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A Brave New World

Bloomberg sees biometrics as the key to preventing unauthorized access to its terminals, but will end users view the new technology as too intrusive?

Don't be surprised if securities firms begin to resemble science-fiction movie sets in the near future. The newest development in market data is biometrics, or validation of identification through a user's unique physical attributes. One of Wall Street's most prominent market-data vendors is about to make biometrics a household word.

Bloomberg is exploring the potential benefits of biometrics, both for users and itself. Financial-services firms using Bloomberg terminals to access market data, communicate, plan portfolios and execute trades might find themselves having to log on with a fingerprint scan in the near future.

While many of the details are unclear to Bloomberg users, the bigger question remains: Who stands to gain most from the fingerprint-access points? Is it the user who increases security or the vendor who increases revenue?


Bloomberg terminals will soon require a fingerprint for access under its user-based-licensing (UBL) program, which was launched a year ago using simple password access, says a company spokeswoman. She says that the primary motivation for the fingerprinting device is to heighten security and personalization.

"People keep a lot of important information on their Bloombergs," she explains. "We want to be able to guarantee that the person using it is who they say they are."

In addition to enhanced security, fingerprinting may be part of Bloomberg's strategy to add value through personalization. At a recent event, Lex Fenwick, Bloomberg's chief executive officer, discussed this strategy, although not particularly referring to fingerprinting. "We can give you added value on your Bloomberg terminal because we know it is you," he said.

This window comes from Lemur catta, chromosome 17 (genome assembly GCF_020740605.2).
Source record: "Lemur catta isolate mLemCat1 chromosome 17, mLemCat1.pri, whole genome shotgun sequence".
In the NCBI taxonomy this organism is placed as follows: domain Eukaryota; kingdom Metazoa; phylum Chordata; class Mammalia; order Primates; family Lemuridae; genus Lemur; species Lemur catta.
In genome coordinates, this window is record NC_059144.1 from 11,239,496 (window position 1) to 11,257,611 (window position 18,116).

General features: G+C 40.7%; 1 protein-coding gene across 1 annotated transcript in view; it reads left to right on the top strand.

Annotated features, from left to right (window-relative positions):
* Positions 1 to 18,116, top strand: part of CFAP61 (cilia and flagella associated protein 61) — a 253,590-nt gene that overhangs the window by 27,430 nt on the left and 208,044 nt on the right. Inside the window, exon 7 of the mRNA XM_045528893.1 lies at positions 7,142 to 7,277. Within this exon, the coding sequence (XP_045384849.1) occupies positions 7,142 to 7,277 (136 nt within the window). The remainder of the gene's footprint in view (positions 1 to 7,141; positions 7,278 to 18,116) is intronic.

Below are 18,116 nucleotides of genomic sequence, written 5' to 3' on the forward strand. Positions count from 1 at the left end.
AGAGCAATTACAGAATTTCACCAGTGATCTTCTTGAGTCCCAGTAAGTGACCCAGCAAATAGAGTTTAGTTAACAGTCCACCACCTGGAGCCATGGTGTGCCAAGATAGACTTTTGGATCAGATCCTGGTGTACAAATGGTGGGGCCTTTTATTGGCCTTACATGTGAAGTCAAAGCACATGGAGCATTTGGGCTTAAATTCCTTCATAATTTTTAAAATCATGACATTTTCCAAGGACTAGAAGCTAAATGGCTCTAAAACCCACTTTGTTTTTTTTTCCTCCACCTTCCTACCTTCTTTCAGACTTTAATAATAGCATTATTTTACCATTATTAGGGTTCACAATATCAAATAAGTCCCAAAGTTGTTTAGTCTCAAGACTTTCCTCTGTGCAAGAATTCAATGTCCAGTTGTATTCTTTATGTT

One of the benefits for firms who adopt UBL, the Bloomberg spokeswoman says, is the ability to access this security and personalization from remote locations. The vendor asserts that by now adding fingerprinting to UBL users can access additional terminals free of charge. For example, using the fingerprinting device, a user can log onto a terminal at work, home or on the road, providing that software under the UBL has been installed at that terminal.

One industry source from a Midwest investment firm says that this model is advantageous for a global setup. "We have people that travel every day, so if they have a login, all entitlements follow them," he says. "Before, we were being billed for access at two different locations."

Bloomberg maintains that the UBL system is simply an alternative option, and was created because of customer demand for secure access to terminals, both within infrastructures and remotely.

However, many industry insiders argue that increased security is not reason enough for a rigorous level of user identification. "Point of entry and market data is not really the focus of security right now," explains Dennis Ceru, a senior analyst at TowerGroup, noting that firms are instead focusing on beefing up security of transactional information to prevent problems such as money laundering.


Along with increased security comes increased supervision, according to many UBL-using firms. Janus Capital Management, a Denver-based investment manager, has been using UBL since last August, according to Brian Jensen, the portfolio-systems analyst in charge of market-data management and research applications. He says Bloomberg has recently asked Janus to transition to the fingerprinting device. "It feels like Big Brother is watching over us. I'm not a fan of the fingerprinting concept, and I'm hoping we'll never actually go live on the system," he says.

Yet, the spokeswoman for Bloomberg insists that the technology utilized for the fingerprinting captures only a portion of the fingerprint, ensuring privacy for users. According to a Bloomberg document, "at no time can a copy of one's image ever be accessed by Bloomberg or any other organization."

Jensen adds that administration of the new sign-on procedure may prove cumbersome for users. "I don't like the concept of having to use a fingerprint to access something we already pay for," he says. "I think it will be inconvenient and an unnecessary step for users to get the market data."